January 8, 2017

Star Hurtling Toward Our Solar System Could Knock Millions of Asteroids Toward Earth (Source Business Insider)
Researchers have known for a while that a star called Gliese 710 is headed straight for our solar system, but they've now worked out precisely when it should arrive. The star is currently hurtling through space at about 32,000 mph, and is around 64 lightyears away. (One lightyear is around 5,878,000,000,000 miles.)

Gliese 710 is about half the size of our sun, and it is set to reach Earth in 1.35 million years. And when it arrives, the star could end up a mere 77 light-days away from Earth — one light-day being the equivalent of how far light travels in one day, which is about 26 billion kilometers, the researchers worked out. As far as we know, Gliese 710 isn't set to collide directly with Earth, but it wil be passing through the Oort Cloud, a shell of trillions of icy objects at the furthest reaches of our solar system. (1/8)

Committing to Commercial Space Launch (Source: Niskanen Center)
With the dawn of a new year, SpaceX is resolving to restart its commercial space launches. After a pause of four months to investigate the explosion of one of its rockets, the commercial launch company announced plans to resume launches on January 8. Last September’s accident sparked concerns about the safety of using commercial launch companies. With a new administration coming into office this month, and its signaled interest in space policy, it is important to highlight how essential a robust commercial space launch industry is to American interests.

The explosion of a SpaceX rocket in September led to questions from lawmakers and a NASA advisory group about the safety of using the company to launch national security satellites or astronauts. While SpaceX has said it has identified the cause of the explosion, and has worked to fix it, concerns about how to balance innovation and reliability remain. These concerns are important, given what could be at stake. Click here. (1/6)

NASA Science Chief Seeks to Allay Concerns About Transition (Source: Space News)
The head of NASA’s Science Mission Directorate, seeking to assure astronomers concerned about the next administration, said that the transition process has gone as he expected. Thomas Zurbuchen, NASA associate administrator for science, said at a NASA town hall meeting Jan. 5 during the 229th Meeting of the American Astronomical Society here that he has had good interactions with the “landing team” assigned to the agency by the transition team of President-elect Donald Trump. “The meetings have been very thoughtful,” he said. “I think that, at this stage of the process, it’s working the way it should.” (1/7)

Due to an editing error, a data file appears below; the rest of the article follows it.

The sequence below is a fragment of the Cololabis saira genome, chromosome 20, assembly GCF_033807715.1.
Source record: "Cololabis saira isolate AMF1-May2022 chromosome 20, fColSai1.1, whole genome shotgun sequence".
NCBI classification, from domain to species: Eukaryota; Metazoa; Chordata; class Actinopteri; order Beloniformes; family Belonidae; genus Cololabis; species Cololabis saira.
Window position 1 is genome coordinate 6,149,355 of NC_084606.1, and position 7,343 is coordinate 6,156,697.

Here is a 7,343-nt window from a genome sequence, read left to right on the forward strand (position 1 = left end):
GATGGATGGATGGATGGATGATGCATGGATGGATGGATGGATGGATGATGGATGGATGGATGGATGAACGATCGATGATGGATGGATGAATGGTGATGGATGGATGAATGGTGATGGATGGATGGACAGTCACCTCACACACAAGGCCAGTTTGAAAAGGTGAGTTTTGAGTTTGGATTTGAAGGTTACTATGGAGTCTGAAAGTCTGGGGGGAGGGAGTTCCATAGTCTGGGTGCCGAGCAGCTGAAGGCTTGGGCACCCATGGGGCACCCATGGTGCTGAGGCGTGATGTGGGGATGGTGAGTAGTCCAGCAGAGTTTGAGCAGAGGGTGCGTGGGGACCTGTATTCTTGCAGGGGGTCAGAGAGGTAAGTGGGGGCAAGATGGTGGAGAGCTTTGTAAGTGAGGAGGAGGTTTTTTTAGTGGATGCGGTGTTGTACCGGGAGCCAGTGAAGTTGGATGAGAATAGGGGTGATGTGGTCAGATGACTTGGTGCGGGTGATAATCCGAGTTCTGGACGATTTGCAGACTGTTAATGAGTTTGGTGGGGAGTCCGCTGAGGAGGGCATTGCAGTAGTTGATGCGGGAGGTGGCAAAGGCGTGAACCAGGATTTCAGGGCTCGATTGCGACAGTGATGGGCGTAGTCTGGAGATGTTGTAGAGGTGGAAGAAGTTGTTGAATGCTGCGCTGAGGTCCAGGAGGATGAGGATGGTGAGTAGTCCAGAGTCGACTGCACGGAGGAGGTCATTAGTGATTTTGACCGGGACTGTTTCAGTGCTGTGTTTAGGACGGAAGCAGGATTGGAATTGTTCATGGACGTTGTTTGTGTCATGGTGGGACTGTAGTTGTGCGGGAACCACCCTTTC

High-Risk Satellite Conjunction Passes Without Incident (Source: SpaceFlight 101)
The Joint Space Operations Center issued a notification that the close approach of two non-maneuverable satellites did not result in a collision: “The close approach predicted at 21:53:00 UTC on 7 Jan 2017 has passed without incident. The JSpOC has confirmed that both satellites are being tracked as single objects, indicating that no collision has occurred.” (1/7)

Is NASA Paving the Way for Asteroid Mining? (Source: The Atlantic)
Earlier this week, NASA chose to fund an eponymous robotic mission to Psyche, scheduled to launch in 2023. The mission marks the first time spacecraft will visit a metallic asteroid, an extremely rare object in the solar system. Similar NASA missions have only visited rocky and icy worlds, like planets and other asteroids, like Vesta and Ceres. Scientists believe Psyche could have grown to be the size of Mars, but its rocky outer layers were smashed away by a series of collisions billions of years ago. What remains, a world made of metallic nickel and iron, is about the size of Massachusetts.